- government policy and guideline requirements.
The expectations of the local property markets are addressed as part of the strategic portfolio planning for government-owned office buildings in each centre.
Building asset planning, on both strategic and operational levels, is undertaken by the department and incorporates best-practice management of the government's portfolio of office building assets in the context of supporting the delivery of agencies' services. The government's office buildings are performance-optimised specifically to support the delivery of government services by balancing functionality, value, return and risk rather than managed as an investment portfolio solely for maximum return on investment. Community obligations and expectations must also be considered in the portfolio's management, particularly in relation to heritage-listed buildings.
Strategic portfolio planning involves analysing each building in 4 categories of performance. These are:
- physical condition
- financial performance
Office buildings which are assessed as unsuitable and underperforming, and which are considered uneconomical to improve, are identified for disposal in a timeframe that:
- best suits the overall strategic planning process without adversely affecting agencies' office accommodation needs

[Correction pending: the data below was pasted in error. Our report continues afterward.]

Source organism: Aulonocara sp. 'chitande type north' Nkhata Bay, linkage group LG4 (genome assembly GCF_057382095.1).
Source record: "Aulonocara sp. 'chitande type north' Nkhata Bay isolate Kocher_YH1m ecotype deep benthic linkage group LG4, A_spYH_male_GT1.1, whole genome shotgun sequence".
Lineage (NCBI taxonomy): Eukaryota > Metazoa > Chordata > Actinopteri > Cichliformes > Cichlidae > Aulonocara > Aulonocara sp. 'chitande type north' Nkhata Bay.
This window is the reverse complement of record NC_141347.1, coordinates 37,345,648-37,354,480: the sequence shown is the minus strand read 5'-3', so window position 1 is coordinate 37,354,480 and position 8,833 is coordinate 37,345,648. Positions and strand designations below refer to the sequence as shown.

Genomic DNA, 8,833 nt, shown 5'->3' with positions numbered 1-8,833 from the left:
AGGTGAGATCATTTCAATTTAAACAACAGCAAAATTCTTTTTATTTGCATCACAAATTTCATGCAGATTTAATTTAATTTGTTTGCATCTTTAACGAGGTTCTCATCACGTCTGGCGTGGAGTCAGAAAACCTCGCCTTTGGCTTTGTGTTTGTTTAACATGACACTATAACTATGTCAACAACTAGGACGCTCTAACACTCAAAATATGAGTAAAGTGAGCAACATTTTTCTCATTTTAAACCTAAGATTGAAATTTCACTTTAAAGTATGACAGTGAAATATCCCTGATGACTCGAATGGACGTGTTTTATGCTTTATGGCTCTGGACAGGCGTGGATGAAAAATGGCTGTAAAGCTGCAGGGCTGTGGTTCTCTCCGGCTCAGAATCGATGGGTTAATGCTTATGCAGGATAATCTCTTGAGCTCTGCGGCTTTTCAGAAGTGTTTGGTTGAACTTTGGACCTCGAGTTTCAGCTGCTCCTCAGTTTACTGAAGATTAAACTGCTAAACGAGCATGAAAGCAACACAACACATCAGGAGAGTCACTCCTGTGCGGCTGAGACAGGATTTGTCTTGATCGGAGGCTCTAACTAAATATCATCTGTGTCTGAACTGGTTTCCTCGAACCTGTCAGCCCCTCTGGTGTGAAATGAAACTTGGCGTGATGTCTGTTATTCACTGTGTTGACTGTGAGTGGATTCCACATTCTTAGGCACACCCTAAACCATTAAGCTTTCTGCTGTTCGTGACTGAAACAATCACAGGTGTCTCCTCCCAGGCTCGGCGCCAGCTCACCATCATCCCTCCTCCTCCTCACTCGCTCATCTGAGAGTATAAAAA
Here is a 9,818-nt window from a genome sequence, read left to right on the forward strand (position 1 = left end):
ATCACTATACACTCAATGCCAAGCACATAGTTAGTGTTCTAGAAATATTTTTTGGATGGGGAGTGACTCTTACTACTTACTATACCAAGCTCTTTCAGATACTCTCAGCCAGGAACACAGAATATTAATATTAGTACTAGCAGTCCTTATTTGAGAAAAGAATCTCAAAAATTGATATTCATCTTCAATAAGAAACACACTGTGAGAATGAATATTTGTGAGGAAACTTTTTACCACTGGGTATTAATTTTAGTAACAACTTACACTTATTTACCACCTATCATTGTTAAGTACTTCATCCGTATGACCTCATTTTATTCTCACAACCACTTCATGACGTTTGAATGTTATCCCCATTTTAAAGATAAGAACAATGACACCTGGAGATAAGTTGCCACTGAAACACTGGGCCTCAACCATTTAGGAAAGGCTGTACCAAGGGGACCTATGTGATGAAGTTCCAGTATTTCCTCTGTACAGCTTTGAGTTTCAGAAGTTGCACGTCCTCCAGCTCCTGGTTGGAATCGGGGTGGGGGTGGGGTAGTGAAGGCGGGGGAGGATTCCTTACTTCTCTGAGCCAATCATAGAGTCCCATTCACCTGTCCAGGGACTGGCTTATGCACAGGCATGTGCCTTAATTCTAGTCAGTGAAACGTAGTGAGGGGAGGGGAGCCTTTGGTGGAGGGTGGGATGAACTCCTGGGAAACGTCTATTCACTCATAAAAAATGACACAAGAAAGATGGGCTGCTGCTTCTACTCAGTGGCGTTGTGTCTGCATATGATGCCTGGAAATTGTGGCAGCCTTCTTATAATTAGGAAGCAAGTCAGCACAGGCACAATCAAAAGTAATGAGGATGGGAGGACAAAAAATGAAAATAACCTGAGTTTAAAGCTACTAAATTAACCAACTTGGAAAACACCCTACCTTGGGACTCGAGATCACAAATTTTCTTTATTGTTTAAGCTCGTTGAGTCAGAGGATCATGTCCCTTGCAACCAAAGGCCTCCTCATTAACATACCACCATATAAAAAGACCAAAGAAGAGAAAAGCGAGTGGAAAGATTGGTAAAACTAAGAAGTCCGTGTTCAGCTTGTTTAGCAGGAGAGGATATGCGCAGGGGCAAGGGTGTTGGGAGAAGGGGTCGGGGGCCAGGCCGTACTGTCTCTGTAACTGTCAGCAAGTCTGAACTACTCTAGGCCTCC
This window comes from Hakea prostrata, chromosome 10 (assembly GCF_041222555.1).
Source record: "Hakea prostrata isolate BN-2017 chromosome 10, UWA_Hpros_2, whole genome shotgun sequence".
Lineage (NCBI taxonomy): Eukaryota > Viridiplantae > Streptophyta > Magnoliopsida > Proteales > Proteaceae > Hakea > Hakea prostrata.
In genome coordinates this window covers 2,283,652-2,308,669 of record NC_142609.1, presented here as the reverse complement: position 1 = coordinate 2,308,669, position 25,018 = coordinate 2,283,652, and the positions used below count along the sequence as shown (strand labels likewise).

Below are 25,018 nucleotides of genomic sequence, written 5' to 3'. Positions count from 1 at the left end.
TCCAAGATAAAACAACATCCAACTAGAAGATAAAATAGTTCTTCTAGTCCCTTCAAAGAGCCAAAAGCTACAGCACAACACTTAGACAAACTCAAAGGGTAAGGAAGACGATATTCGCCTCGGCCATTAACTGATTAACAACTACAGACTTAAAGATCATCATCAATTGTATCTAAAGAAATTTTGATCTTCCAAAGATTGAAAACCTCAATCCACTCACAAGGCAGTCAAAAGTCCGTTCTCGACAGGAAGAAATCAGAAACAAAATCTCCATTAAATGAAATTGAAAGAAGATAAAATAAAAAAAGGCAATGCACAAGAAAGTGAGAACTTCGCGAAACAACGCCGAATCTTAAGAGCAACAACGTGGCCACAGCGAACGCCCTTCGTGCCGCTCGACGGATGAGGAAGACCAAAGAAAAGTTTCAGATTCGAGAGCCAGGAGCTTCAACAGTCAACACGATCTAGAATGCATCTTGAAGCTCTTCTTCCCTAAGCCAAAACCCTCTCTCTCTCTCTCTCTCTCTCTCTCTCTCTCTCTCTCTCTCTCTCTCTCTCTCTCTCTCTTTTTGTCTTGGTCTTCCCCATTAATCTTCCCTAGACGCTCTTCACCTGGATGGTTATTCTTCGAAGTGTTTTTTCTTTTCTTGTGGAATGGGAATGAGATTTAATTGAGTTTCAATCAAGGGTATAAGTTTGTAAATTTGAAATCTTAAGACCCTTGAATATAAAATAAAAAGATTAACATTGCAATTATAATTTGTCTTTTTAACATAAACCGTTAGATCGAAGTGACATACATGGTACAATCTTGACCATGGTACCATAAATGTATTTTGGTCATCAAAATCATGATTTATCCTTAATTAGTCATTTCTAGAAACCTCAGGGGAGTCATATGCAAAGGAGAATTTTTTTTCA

- achieves the highest and best price.
Based on the outcomes of the above strategic planning process, and using agencies' demand input, capital investment decisions are made on new building acquisitions (construction or purchase), extensions to existing buildings, and building upgrading/refurbishment.
Strategies for the Brisbane CBD and 18 strategically-significant regional centres involve both accommodation strategic planning and building asset strategic planning.
Each strategy incorporates a master plan that:
- identifies unsuitable government office buildings for disposal
- confirms the suitability of existing government office buildings and/or the extent of refurbishment required
- addresses regional planning frameworks and implications
- analyses the local property market and identifies leasing opportunities and constraints
- establishes additional or reduced office accommodation demand forecasts and timeframes
- establishes the preferred option for acquiring additional office accommodation or reducing space
- maximises the use of government office buildings
- establishes a master program of linked projects to implement the master plan
- establishes project budgets and identifies funding
- satisfies the office accommodation needs of all agencies in that centre
- maximises whole-of-government benefits.
The components identified above establish a demand-and-supply model for government office accommodation as shown below.
View a larger version of the above regional accommodation strategies - supply and demand factors
(If you can't view the information on this graphic, please email the Queensland Government Accommodation Office at email@example.com for more information.)